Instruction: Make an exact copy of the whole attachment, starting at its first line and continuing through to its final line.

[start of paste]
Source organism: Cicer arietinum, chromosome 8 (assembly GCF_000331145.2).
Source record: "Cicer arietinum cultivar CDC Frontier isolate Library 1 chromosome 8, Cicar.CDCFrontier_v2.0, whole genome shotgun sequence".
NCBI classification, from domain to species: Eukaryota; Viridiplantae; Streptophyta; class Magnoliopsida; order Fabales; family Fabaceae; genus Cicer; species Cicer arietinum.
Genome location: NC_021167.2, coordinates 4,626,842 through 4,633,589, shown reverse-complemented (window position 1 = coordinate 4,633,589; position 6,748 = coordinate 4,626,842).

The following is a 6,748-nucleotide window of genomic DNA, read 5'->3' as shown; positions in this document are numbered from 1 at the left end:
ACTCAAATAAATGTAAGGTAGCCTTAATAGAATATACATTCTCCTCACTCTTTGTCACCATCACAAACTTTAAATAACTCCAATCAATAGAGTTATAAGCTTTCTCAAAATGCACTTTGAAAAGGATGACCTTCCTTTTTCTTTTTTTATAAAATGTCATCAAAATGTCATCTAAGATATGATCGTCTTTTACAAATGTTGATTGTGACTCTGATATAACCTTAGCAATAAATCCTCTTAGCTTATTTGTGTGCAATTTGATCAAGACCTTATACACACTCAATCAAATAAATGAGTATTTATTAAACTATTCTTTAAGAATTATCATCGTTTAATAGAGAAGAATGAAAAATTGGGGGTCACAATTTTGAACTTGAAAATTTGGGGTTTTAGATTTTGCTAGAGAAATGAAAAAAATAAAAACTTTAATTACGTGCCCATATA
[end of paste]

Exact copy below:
Source organism: Cicer arietinum, chromosome 8 (assembly GCF_000331145.2).
Source record: "Cicer arietinum cultivar CDC Frontier isolate Library 1 chromosome 8, Cicar.CDCFrontier_v2.0, whole genome shotgun sequence".
NCBI classification, from domain to species: Eukaryota; Viridiplantae; Streptophyta; class Magnoliopsida; order Fabales; family Fabaceae; genus Cicer; species Cicer arietinum.
Genome location: NC_021167.2, coordinates 4,626,842 through 4,633,589, shown reverse-complemented (window position 1 = coordinate 4,633,589; position 6,748 = coordinate 4,626,842).

The following is a 6,748-nucleotide window of genomic DNA, read 5'->3' as shown; positions in this document are numbered from 1 at the left end:
ACTCAAATAAATGTAAGGTAGCCTTAATAGAATATACATTCTCCTCACTCTTTGTCACCATCACAAACTTTAAATAACTCCAATCAATAGAGTTATAAGCTTTCTCAAAATGCACTTTGAAAAGGATGACCTTCCTTTTTCTTTTTTTATAAAATGTCATCAAAATGTCATCTAAGATATGATCGTCTTTTACAAATGTTGATTGTGACTCTGATATAACCTTAGCAATAAATCCTCTTAGCTTATTTGTGTGCAATTTGATCAAGACCTTATACACACTCAATCAAATAAATGAGTATTTATTAAACTATTCTTTAAGAATTATCATCGTTTAATAGAGAAGAATGAAAAATTGGGGGTCACAATTTTGAACTTGAAAATTTGGGGTTTTAGATTTTGCTAGAGAAATGAAAAAAATAAAAACTTTAATTACGTGCCCATATA